Know Your Family Health History and Glaucoma Risk
Annual comprehensive eye exams can prevent glaucoma, one of the leading causes of blindness, from causing irreversible eye damage.
November 23 Is National Family Health History Day
Families pass down many positive traits and attributes, but they can also pass down complicated medical conditions. National Family Health History Day is Nov. 23. Knowing your predisposition for health and eye conditions can help you make informed decisions about screening and prevention. Regular checkups with your eye doctor can protect you and your family from eye conditions that deteriorate your vision.
Glaucoma, the Sneak Thief of Sight
Vision loss does not have to be painful or even noticeable. Glaucoma is a family of eye diseases that damages the optic nerve and reduces the visual field. Some people with glaucoma experience symptoms like pain, blurred vision and sensitivity to light, but many are asymptomatic. Instead, they slowly lose their peripheral vision until they become blind. That is why glaucoma is aptly named “the sneak thief of sight” because it can be painless and often does not have warning signs.
According to the Centers for Disease Control and Prevention, three million Americans have glaucoma, but only about half know they have it. Both heredity and age can contribute to your glaucoma risk. People older than 50 should get tested for glaucoma at least annually, even with perfect vision.
Know Your Risk for Hereditary Glaucoma
If you have a family member with glaucoma, you should get screened earlier. Genetic mutations can cause inherited glaucoma, affecting the eye’s drainage system and internal ocular pressure (IOP). Some ethnicities like Latinos, African Americans, Asians and Scandinavians have an increased disease risk. There are several types of hereditary glaucoma:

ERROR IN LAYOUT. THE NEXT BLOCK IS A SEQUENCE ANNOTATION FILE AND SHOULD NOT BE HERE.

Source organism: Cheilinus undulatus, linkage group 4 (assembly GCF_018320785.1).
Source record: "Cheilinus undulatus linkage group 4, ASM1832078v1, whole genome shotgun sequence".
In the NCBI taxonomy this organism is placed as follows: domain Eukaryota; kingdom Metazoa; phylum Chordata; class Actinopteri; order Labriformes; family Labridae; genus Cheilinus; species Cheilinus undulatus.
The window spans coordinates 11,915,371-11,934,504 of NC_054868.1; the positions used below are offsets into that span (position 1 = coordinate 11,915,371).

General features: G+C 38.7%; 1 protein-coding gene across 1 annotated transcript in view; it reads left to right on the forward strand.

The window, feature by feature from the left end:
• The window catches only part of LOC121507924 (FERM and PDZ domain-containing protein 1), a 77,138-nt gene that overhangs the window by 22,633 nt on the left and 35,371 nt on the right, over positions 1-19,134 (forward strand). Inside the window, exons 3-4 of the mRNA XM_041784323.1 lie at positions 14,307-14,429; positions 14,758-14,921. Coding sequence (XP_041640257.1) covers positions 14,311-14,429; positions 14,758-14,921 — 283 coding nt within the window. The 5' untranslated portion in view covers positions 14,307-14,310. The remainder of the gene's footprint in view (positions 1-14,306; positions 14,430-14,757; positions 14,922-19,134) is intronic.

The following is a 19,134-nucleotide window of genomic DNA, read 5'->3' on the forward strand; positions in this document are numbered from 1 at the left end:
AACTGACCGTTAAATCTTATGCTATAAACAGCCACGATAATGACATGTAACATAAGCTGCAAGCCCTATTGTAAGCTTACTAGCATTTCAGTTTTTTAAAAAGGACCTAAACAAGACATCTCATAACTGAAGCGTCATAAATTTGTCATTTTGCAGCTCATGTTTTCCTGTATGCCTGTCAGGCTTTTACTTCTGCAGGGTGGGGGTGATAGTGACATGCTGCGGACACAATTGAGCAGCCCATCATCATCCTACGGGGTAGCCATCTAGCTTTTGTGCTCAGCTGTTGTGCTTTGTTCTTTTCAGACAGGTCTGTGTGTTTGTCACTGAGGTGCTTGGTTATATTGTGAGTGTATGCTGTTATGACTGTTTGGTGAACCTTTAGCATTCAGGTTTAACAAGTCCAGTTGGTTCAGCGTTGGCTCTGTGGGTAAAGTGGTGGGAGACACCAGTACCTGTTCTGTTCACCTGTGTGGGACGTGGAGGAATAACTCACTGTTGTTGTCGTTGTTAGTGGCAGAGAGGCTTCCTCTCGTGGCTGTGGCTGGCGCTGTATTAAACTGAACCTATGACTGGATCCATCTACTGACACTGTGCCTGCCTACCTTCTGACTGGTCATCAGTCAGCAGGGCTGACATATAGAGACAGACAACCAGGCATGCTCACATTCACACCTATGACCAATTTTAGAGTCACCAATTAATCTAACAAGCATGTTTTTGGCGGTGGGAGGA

- Primary open-angle glaucoma (POAG) — This is the most common type of glaucoma. Optic nerve damage increases IOP and slowly deteriorates vision. Individuals of African descent may be more likely to develop POAG.
- Primary angle-closure glaucoma — When the eye’s drainage system gets blocked, it can increase inner eye pressure. People of Asian descent are at increased risk.
- Pigmentary glaucoma — Pigment can also accumulate in the eye’s drainage system, and this can increase IOP and cause glaucoma.
- Congenital glaucoma — This can develop at birth if the eye drainage system develops abnormally. This type of glaucoma is rare but can be inherited (Glaucoma Research Foundation).
Collect Your Family Health History during the Holidays
The holidays are a perfect time to gather health information from your family members. Knowing your risk for health and eye conditions means you can be proactive and talk to your doctor about scheduling screenings at appropriate times.
Try not to view information gathering as scary. Just because you have a family member with glaucoma does not mean you will inherit the disease. Informing yourself is a wise decision, and it will only help you. If you are not sure where to start, try these simple steps:
- Talk to your family members about chronic conditions like hypertension, diabetes, heart disease and eye disease, and ask when doctors diagnosed the conditions.
- Ask questions about family ancestry. Certain races and ethnicities are prone to specific conditions.
- Record the information and update it regularly.
- Share your family health history with your family members and your doctors.
Make an Eye Appointment before the End of the Year
National Family Health History Day falls on Thanksgiving Day this year. What an appropriate way to give thanks for loved ones and good health. You can show gratitude for clear vision by making an annual appointment for a comprehensive eye exam. Take your family health history to your appointment and ask your doctor if you need to be more vigilant in screening for specific eye conditions.